Right now it’s a City Light t-shirt, though earlier today — this is my dress shirt, to talk to that zombie class — it was a five-dollar Walmart shirt. Walmart and Target are my go-to places for clothes, really. Well, western wear places for pants, but this is a shirts question. And of course all the used stores for shirts. That way you can get them already broke in. Problem is, sometimes a girl’s worn them, and sat with her knees up under it so it’s all stretched out. Anyway, the other day I thought I needed to save room in my closet so I cut the sleeves off about half of my shirts. But, I don’t know. I have a lot more rags, now, but I’m not sure I have more room. But, yeah, t-shirts, they’re intrinsically good, I think. They’re like a tattoo you can change when it’s not really ‘you’ anymore. Also just blank t-shirts can rock. I was so sad when Walmart quit carrying this three-pack of my all-time favorite shirt. And now I can’t find it anywhere. I have one left only — well, two if you count the trashed one. And the one I have, it’s got a hole at the neck already, from where I clip my pen in. So love it, though. It’s got the one pocket, is kind of mottled grey so it doesn’t show ketchup or dog hair too much: perfect. Probably my favorite of all my shirts is this Waylon one I have, though. It matches my Waylon buckle and Waylon keychain, but I try not to wear them all at once. Figure it might overload somebody, if they see me in just the right light. Or, I say it’s my favorite, but I guess I’ve also got a box of real favorites. Just, all of them are now too delicate to wear anymore. Sucks. One of them you can’t really even tell it’s a shirt so much anymore. I stole it from my girlfriend (now my wife) probably twenty-two years ago, I guess. Then there’s a Mickey Mouse shirt I think I also stole from her. Stolen shirts are always the best, right? Just pick it up off somebody’s floor and slip into it, and, man, you can tell right away. It’s like Arthur pulling that sword from that stone. You know this is it, that you and this shirt, you’re going all the way, are going to drive holes in the night, are going to be together for days at a time, one of you spilling Dr. Pepper, one of you sopping it up. Pretty much I try just to wear black or dark grey shirts, for obvious reasons — am I talking too much about t-shirts here? — but, when they start getting all those nicks in them like shirts do, especially if you’re welding or cutting, or just working (especially fencing), one trick I’ve found is, if you have to go out later but don’t want to look like your shirt has holes all in it, you can cut little squares of electric tape. But, don’t put them on the shirt. Shirts are insulted by those kind of make-do bandaids, will shrug them off almost instantly. And anyway, it messes the hang of the fabric up. However, you can put those little squares all over your body, lined up with the holes, and just not move too much. Only bad thing might be, late that night, stumbling in, peeling out of your shirt, you’ll be scared for a moment. All these little black splotches on you. Like, Where have you been? What have you been doing? Is this a technovirus like from Batman Beyond or Scooby’s Cyberchase? Luckily, nope. But tell your heart that.

C&C: What do you have in your pockets?

My wallet, this old biker wallet I’ve had for so many years I don’t even remember when it’s from. It’s cheap, all the fake leather cracking, the blue underneath showing, and has been attached to so many versions of the same chain. And it’s not a real Harley wallet, either, but a Jack Daniels one. I’d forgot that. It used to have that patch on it, though, except that patch would always make it hard to stuff in my pocket, so it had to go. And, okay, I’m lying: just actually looked at it, and I don’t know what I’m talking about with a ‘Jack Daniels wallet.’ This is Harley, OEM. And that’s my left rear pocket. Left front: nothing. Ever. Well, every once in a while chapstick, but I suck at carrying chapstick. Right rear: nothing either. Ever. Sometimes a folded piece of paper with something I really need on it, but it always goes through the washer, so all I get are flecks of white. And, right front’s my Spyderco Police model. Used to be Spyder-edged, but now’s ground down to just plain, as keeping that serration sharp’s a serious chore. Especially when, if you’ve got that aggressive of a serration, you kind of want to cut everything. And, no keys in my pockets because I’ve lost too many sets of keys, learned back in high school that the only way to go is to clip them to my beltloop. And, maybe I should mention I’m not wearing Levi’s 517s or 501s right now, like usual — and only — but some stained old Carhartts. Because it’s ridiculous snowy today, and I thought I was going to be walking through a lot of it, so needed some pants I could do that in. Nothing against all my Levi’s, but Carhartt’s are, finally, tougher. Even if the first pair of them I put on this morning finally had too many holes to try to teach in, or from. These ones now, though: just oil and grease and bloodstains. Oh, wait, just checked: I do have something in my right front pocket. Can’t believe it: my cell phone. Can’t carry it anywhere else. And, it’s not that it and my knife are in the same pocket, as is always the case with my jeans, it’s that Carhartts have this cool little skinny pocket at your thigh on the right side. Two of them, really. Love those pockets. No clue what they’re for. Knives, I think. My cell will fit in one of them, but it’s hopeless trying to extract it. And, that’s the story of my pockets. For today. Wish I’d known this question was coming, I’d have baked a cake.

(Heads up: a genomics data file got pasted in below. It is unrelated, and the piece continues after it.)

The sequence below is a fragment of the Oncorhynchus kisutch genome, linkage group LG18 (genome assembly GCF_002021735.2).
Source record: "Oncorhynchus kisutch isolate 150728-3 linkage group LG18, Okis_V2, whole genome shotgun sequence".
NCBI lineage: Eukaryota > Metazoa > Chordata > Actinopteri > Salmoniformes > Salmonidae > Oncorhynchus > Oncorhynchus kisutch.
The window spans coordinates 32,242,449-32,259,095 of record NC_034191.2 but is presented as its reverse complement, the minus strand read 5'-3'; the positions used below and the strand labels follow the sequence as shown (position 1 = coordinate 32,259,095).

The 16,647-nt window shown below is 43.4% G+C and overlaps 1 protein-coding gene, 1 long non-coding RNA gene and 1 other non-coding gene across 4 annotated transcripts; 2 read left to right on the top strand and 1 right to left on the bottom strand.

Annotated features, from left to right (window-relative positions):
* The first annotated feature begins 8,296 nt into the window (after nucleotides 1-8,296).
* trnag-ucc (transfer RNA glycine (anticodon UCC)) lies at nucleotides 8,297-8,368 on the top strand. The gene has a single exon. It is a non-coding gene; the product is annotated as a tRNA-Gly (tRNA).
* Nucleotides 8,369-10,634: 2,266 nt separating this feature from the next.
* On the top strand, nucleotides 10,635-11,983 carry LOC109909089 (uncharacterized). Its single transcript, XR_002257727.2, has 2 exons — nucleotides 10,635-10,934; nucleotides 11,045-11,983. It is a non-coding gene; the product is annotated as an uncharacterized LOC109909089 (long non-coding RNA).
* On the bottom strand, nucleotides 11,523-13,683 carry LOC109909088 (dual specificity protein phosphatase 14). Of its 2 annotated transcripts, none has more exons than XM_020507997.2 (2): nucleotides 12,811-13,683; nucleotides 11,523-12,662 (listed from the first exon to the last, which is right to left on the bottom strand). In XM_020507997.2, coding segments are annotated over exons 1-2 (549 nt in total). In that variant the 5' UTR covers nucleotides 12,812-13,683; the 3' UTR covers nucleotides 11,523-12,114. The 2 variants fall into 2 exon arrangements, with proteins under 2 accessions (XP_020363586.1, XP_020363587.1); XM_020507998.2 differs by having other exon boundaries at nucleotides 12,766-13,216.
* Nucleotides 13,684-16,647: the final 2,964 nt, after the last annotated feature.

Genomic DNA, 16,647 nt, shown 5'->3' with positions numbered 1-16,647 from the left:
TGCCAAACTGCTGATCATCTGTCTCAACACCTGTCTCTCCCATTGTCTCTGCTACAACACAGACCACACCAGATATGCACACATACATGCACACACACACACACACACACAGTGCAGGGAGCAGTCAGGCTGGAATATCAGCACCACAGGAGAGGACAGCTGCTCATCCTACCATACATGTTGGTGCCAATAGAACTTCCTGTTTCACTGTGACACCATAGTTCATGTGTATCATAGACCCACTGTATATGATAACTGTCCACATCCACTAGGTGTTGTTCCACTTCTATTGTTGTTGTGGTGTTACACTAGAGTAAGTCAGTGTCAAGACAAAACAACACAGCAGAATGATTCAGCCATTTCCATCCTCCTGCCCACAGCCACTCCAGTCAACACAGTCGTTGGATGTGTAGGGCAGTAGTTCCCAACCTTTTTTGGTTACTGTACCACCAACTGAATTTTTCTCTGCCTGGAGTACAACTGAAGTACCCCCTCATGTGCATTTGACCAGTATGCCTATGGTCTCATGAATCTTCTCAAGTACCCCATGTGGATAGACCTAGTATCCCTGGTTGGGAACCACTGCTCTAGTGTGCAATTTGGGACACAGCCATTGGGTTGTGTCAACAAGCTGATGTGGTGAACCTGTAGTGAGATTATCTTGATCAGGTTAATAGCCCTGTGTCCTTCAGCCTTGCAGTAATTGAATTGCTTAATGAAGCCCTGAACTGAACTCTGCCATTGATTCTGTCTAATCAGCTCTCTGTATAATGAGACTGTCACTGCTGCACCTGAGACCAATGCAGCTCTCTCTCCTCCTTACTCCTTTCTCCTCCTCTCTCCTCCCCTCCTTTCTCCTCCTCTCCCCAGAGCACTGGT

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8 responses to “Stephen Graham Jones

  1. Loved it, good job guys

  2. Pingback: Few things posting - Demon Theory

  3. Richard Thomas

    so good.

  4. That was awesome. SGJ could probably do an interview like this for eternity, there’s just so much stuff. I love it.

  5. After another night of stumbling, done-in, down metropolis streets, too screwed-up to fly, Superman sits in front of his laptop, eyes closed, still under the influence, naked in the space between night & day.

    He lowers his head and mumbles a sweet prayer to Jesus—begging the Heavens to make it go away—this symbol, this word, this thing that will not die. Any direction he turns, everywhere he looks, in books, 3-D movies, high-defintion television, pixillated computer screens this same “string of letters” that he is powerless to destroy.

    Superman raises his head. He opens his eyes and slowly scrolls down the page—an interview with a popular writer. Maybe this time, he’ll be lucky. Maybe this time, his invocation to the always-silent Savior will not be in vain.

    And then, a cold chill creeps along his indestructible metal spine—there it is—just like always—the ubiquitous sign of the living dead: “Zombie… Zombie… Zombie…………….”

    In his mind, Superman conjures the pathetic x-ray visions of a spent comic book hero: helpless, powerless, too exhausted to walk through walls or leap tall buildings with a single bound, too strung out to keep it all from falling down, dead certain that truth, justice, and the American way are no longer worth the never-ending battle against this intangible foe.

    So, for the sixth time tonight, the frustrated man of steel grabs the loaded .38 from the bedside table, puts it to his head, and pulls the trigger.

  6. “You’re gonna make me curious, being so curious.” ~The Pin

  7. Pingback: SF Tidbits for 5/3/12 - SF Signal – A Speculative Fiction Blog

  8. Pingback: And Daddy Tomato Stomps Him and Says “Ketch Up” « Miss Ohio